These four main sets were situated in a separate water-tight compartment about 63 feet long by 24 feet high, adjoining the after end of the turbine room at the level of the inner bottom.
Steam to the electric engines was supplied from two separate lengths of steam pipes, connecting on the port side to the five single ended boilers in compartment No. 1 and two in compartment No. 2, and on the starboard side to the auxiliary steam pipe which derived steam from the five single-ended boilers in No. 1 compartment, two in No. 2, and two in No. 4. By connections at the engine room forward bulkhead steam could be taken from any boiler in the ship.
Auxiliary Generating Sets-—In addition to the four main generating sets, there were two 30-kilowatt engines and dynamos situated on a platform in the turbine engine room casing on saloon deck level, 20 feet above the water line. They were the same general type as the main sets.
These auxiliary emergency sets were connected to the boilers by means of a separate steam pipe running along the working passage above E deck, with branches from three boiler rooms, Nos. 2, 3, and 5, so that should the main sets be temporarily out of action the auxiliary sets could provide current for such lights and power appliances as would be required in the event of emergency.
Electric Lighting —The total number of incandescent lights was 10,000, ranging from 16 to 100 candlepower, the majority being of Tantallum type, except in the cargo spaces and for the portable fittings, where carbon lamps were provided. Special dimming lamps of small amount of light were provided in the first-class rooms.
Electric heating and power and mechanical ventilation
Fig. 128: Electric Heater. The Shipbuilder (Midsummer 1911) p. 113. GGA Image ID # 10de3c34fc
Altogether 562 electric heaters and 153 electric motors were installed throughout the vessel, including six 50-hundredweight and two 30-hundredweight cranes, four 3-ton cargo winches, and four 15-hundredweight boat winches.
There were also four electric passenger lifts, three forward of the first-class main entrance and one in the second-class forward entrance, each to carry 12 persons.
Fig. 135: Loud-Speaking Telephone. The Shipbuilder (Midsummer 1911) p. 117. GGA Image ID # 10df4cc8bd
Telephones —Loud speaking telephones of navy pattern were fitted for communication between the following:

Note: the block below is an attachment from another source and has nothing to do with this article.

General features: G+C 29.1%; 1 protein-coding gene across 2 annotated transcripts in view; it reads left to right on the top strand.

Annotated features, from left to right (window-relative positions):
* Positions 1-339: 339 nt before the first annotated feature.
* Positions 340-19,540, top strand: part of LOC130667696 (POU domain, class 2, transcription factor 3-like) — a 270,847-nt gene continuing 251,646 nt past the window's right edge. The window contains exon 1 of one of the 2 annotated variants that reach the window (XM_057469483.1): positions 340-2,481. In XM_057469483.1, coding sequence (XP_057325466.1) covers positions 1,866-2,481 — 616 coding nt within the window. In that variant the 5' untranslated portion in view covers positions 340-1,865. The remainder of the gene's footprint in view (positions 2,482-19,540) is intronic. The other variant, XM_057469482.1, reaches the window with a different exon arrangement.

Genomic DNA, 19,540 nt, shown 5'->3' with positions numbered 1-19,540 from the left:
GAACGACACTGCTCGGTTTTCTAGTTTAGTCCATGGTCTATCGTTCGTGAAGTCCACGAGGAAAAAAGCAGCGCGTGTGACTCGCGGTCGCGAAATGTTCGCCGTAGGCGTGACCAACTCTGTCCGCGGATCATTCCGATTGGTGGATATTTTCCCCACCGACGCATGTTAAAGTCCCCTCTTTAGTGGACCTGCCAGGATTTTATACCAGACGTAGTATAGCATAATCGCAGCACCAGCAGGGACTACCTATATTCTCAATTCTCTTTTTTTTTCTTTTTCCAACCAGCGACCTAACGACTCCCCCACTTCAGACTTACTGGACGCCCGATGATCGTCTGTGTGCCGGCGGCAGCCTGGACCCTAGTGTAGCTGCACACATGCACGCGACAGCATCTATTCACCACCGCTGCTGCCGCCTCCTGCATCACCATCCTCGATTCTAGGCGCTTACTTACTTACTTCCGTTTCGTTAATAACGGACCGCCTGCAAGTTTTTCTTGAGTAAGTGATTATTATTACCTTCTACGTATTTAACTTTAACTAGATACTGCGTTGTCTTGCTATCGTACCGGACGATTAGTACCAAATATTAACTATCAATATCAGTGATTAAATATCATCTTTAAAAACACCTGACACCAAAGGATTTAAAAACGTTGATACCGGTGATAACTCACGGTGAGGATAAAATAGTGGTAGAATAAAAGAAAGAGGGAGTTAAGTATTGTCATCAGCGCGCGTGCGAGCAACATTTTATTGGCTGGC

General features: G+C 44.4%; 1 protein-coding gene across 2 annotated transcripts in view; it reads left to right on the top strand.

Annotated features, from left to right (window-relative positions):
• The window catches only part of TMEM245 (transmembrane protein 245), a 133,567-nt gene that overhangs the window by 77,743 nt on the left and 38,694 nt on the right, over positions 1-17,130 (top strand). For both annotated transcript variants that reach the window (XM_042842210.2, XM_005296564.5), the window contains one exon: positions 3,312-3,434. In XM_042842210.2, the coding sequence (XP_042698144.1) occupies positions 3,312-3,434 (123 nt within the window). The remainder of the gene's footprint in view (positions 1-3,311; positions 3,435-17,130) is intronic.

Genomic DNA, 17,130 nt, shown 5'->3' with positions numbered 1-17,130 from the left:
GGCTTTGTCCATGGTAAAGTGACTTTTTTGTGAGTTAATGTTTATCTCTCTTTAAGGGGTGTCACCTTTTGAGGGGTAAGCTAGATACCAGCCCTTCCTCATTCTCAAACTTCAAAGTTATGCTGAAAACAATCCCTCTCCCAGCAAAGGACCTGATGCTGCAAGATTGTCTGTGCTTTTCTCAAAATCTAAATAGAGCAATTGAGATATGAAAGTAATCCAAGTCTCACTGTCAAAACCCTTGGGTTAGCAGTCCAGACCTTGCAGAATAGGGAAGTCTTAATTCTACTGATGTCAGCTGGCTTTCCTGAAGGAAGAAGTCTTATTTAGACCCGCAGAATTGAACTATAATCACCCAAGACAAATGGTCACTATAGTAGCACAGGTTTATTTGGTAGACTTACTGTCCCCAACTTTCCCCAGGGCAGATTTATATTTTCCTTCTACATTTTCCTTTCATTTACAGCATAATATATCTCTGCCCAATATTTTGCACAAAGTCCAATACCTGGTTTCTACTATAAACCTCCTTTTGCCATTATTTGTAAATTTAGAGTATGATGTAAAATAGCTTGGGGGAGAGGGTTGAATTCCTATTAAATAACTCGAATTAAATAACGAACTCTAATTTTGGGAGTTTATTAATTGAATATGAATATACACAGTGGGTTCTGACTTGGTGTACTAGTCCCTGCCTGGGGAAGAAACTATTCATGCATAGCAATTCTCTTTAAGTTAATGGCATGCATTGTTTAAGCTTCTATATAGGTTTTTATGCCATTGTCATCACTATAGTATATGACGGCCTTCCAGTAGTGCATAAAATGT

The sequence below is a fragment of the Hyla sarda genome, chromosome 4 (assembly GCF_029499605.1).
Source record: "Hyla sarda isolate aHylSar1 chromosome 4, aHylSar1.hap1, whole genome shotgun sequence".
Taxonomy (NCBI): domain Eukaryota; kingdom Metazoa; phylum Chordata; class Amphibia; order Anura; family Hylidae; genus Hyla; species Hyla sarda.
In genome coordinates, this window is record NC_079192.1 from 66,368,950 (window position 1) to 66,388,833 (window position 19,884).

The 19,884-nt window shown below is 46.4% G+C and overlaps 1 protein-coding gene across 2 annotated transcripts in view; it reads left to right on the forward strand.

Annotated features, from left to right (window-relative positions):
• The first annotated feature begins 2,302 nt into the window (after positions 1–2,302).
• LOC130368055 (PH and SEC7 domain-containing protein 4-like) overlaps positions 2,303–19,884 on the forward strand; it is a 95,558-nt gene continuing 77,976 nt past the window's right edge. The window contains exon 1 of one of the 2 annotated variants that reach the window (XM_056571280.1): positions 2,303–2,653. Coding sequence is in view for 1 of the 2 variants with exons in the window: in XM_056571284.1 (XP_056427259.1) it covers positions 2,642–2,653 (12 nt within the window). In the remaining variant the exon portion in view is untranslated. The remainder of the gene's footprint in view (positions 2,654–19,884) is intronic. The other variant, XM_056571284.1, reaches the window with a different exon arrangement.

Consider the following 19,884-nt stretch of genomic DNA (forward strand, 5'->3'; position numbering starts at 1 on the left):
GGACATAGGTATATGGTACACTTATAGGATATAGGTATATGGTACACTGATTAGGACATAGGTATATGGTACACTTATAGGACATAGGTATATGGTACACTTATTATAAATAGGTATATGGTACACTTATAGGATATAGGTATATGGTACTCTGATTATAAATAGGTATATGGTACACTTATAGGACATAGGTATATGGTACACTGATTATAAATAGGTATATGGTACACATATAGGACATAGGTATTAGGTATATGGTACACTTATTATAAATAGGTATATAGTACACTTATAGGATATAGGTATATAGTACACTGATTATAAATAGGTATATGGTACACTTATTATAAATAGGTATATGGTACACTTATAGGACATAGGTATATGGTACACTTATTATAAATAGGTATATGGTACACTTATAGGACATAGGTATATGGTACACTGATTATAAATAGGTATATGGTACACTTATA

- Wheelhouse on the navigating bridge and the forecastle.
- Wheelhouse on the navigating bridge and the lookout station on the crow's nest.
- Wheelhouse on the navigating bridge and the engine room.
- Wheelhouse on the navigating bridge and the poop.
- Chief engineer's cabin and the engine room.
- Engine room and Nos. 1, 2, 3, 4, 5, and 6 stokeholds.
These were operated both from the ship's lighting circuit, through a motor generator, and alternatively by a stand-by battery, which by means of an automatic switch could be introduced in the circuit should the main supply fail.
There was also a separate telephone system for intercommunication between a number of the chief officials and service rooms, through a 50-line exchange switchboard.
Fig. 136: Telephone Exchange Switchboard. The Shipbuilder (Midsummer 1911) p. 118. GGA Image ID # 10df529f1e
A number of the pantries and galleys were also in direct telephonic communication.
The wireless telegraphy system was worked by a Marconi 5-lalowatt motor generator. The house for the Marconi instruments was situated on the boat deck close to the bridge.
There were four parallel aerial wires extended between the masts, fastened to light booms; from the aerials the connecting wires were led to the instruments in the house.
There were two complete sets of apparatus, one for the transmitting and one for receiving messages, the former being placed in a sound-proof chamber in one corner of the wireless house.
There was also an independent storage battery and coil, in event of the failure of the current supply, which came from the ship's dynamos.
Submarine Signaling —The Submarine Signal Co.'s apparatus was provided for receiving signals from the submarine bells. Small tanks containing the microphones were placed on the inside of the hull of the vessel on the port and starboard sides below the water level, and were connected by wires to receivers situated in the navigating room on the port side of the officer's deck house.
Various —The whistles were electrically actuated on the Willett Bruce system. The boiler-room telegraphs, stoking indicators, rudder indicators, clocks and thermostats were also electrical. The water-tight doors were released by electric magnets.
Emergency Circuit —A separate and distinct installation was fitted in all parts of the vessel, deriving current from the two 30-kilowatt sets above mentioned, so that in the event of the current from the main dynamos being unavailable an independent supply was obtainable.
Connected to the emergency circuit were above 500 incandescent lamps fitted throughout all passenger, crew, and machinery compartments, at the end of passages, and near stairways, also on the boat deck, to enable anyone to find their way from one part of the ship to the other.
The following were also connected to the emergency circuit by means of change-over switches: Five are lamps, seven cargo and gangway lanterns, Marconi apparatus, mast, side, and stern lights, and all lights on bridge, including those for captain's, navigating, and chart rooms, wheelhouse, telegraphs and Morse signaling lanterns, and four electrically-driven boat winches.
These latter, situated on the boat deck, were each capable of lifting a load of 15 hundredweight at a speed of 100 feet per minute.
Ventilating —There were 12 electrically-driven fans for supplying air to the stokeholds, 6 electrically-driven fans for engine and turbine room ventilation. There were fans for engine and boiler rooms.